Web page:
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Gabor Dessau (1907 – 1983)


Gabor Dessau was born in Perugia on 27th June 1907. He graduated in mining engineering in 1929 at the University of Rome and he became professor of ore geology at Politecnico di Torino. In 1938 he worked in Eritrea as chief engineer for the Ispettorato Generale Minerario per l’Africa Orientale Italiana. 

During the Second World War, he was taken prisoner by the British. Thanks to his special skills with ore geology and geophysics he was transferred in India, where he worked for the Mining Department of Jaipur State and for the Geological Survey of India. After the end of the war, he returned to Italy in 1948, working for the Geological Survey of Italy; he taught ore geology at the University of Naples and, since 1957, at University of Pisa.
The life of Gabor Dessau during his permanence in India is the subject of the book entitled “La libertà si chiama Jaipur” written in 2010 by his niece Gabriella Steindler Moscati. He died in Pisa on 16th November 1983.

The Dessau collection

The mineralogy collections of the Museo di Storia Naturale of the Pisa University host the specimens collected by Gabor Dessau during his scientific activity. The collection is formed by 566 specimen; most of them are accompanied by original hand-written labels indicating the sampling site and other informations. Moreover, polished surfaces for metallographic study were prepared for several of these specimens.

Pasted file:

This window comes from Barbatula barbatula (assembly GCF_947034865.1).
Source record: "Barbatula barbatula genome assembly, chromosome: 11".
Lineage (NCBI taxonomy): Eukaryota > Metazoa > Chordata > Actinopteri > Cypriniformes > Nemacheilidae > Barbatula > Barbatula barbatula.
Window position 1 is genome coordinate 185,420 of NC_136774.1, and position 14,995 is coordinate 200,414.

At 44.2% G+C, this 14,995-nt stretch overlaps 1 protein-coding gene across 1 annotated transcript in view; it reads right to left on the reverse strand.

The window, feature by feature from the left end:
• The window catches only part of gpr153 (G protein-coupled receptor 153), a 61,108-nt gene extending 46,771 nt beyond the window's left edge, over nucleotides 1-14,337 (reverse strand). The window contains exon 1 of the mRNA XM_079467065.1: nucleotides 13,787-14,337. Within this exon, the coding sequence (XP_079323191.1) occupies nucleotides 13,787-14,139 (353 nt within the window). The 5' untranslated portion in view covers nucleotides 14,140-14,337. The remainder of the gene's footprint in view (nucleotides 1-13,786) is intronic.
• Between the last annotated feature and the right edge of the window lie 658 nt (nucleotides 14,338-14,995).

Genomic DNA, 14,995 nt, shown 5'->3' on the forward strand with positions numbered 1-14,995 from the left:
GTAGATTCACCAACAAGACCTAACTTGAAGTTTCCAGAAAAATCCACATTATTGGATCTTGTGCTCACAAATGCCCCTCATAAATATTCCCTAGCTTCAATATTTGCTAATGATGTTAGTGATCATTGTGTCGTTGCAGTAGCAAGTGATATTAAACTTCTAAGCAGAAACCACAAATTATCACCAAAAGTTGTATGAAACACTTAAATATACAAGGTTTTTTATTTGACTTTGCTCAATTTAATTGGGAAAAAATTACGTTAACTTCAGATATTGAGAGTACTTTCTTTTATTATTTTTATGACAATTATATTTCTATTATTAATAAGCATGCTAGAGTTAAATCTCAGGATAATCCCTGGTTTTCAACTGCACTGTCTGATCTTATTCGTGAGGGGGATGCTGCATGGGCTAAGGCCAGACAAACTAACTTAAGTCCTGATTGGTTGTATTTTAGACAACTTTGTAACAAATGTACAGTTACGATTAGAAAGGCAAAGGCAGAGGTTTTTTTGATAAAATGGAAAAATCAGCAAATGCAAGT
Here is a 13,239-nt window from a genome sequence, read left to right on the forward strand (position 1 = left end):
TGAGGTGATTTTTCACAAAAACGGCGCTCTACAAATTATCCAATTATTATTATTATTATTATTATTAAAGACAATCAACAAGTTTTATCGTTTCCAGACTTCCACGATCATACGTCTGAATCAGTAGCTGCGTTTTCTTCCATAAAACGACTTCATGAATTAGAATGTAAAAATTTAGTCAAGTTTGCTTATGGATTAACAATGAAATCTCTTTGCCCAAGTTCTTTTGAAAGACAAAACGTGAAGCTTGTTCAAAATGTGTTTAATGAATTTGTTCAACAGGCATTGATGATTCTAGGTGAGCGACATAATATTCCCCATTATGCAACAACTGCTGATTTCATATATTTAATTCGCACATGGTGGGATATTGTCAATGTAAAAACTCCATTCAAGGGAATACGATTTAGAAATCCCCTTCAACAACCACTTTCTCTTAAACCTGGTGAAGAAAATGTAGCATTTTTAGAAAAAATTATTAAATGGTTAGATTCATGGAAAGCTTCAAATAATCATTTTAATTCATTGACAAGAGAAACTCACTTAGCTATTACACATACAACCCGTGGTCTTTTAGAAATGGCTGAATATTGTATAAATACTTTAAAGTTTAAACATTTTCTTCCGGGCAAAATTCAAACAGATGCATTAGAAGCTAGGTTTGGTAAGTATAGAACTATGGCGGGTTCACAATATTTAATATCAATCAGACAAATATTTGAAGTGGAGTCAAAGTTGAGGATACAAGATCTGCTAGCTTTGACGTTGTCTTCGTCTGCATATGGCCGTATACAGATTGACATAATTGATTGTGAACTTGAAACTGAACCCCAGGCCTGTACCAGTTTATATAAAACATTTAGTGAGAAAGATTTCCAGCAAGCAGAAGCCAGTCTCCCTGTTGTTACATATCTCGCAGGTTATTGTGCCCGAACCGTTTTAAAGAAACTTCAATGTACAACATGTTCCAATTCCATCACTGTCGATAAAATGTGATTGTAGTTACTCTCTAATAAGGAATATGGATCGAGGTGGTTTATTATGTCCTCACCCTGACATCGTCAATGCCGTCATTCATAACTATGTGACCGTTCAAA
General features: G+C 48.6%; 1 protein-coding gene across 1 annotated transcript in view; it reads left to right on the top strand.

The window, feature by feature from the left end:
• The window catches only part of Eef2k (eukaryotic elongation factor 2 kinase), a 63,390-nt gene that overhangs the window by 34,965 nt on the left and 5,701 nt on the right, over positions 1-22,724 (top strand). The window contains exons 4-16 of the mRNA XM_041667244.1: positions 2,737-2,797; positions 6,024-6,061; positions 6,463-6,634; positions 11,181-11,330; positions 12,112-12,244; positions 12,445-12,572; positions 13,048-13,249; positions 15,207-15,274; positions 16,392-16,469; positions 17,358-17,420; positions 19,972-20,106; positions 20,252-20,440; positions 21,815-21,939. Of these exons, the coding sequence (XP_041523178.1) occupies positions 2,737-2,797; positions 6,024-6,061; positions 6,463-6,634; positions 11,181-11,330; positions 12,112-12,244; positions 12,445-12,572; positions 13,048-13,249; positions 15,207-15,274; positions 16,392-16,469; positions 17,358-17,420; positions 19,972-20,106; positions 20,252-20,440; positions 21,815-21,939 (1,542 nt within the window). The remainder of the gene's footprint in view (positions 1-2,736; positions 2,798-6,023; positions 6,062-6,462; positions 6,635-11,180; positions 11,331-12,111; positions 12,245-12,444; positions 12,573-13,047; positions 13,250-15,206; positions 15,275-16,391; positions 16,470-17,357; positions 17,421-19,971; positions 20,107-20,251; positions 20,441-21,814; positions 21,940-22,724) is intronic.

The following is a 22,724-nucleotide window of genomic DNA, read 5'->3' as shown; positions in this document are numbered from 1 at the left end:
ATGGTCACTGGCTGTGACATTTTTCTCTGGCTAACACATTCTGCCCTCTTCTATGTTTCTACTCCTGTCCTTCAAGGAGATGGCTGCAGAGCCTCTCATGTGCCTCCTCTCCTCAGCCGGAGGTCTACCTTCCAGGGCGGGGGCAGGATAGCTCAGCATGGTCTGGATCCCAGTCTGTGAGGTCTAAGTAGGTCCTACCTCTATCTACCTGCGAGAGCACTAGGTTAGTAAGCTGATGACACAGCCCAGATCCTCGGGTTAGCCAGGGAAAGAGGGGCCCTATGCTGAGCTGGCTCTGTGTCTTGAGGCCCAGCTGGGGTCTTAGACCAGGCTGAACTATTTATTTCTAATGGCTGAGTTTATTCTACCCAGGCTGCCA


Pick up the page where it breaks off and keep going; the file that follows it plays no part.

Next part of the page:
The ores of the Dessau collection come from numerous mining sites world-wide. Specimens from Italian ore deposits are the most abundant (408 specimens); more than half of them were collected in Tuscany, and in particular from the Apuan Alps and southern Tuscany. Other important specimens come from Sardinia and Sicily. Recently, new specimen found in the Earth Science Department was recovered, increasing the importance of the Dessau collection; specimens from Sicilian sulphur mines are particularly well-represented.

The scientific production

Gabor Dessau studied ore deposits in Germany, India, Italy, South Africa, and USA. Studying the island of Vulcano, in 1935, he inspired the models for the volcano-sedimentary ore genesis. In this work he highlighted the geothermal resources of the island.

The focus of his scientific production is related to the ore deposits from Sardinia, Sicily, and Tuscany. In Sardinia he studied different kind of ores: Ni-Co, W-Mo, Sb-W, and Pb-Zn ore deposits. Between 1958 and 1962, he studied sulphur deposits from Sicily, being one of the first scientists to apply isotopic geochemistry to ore geology.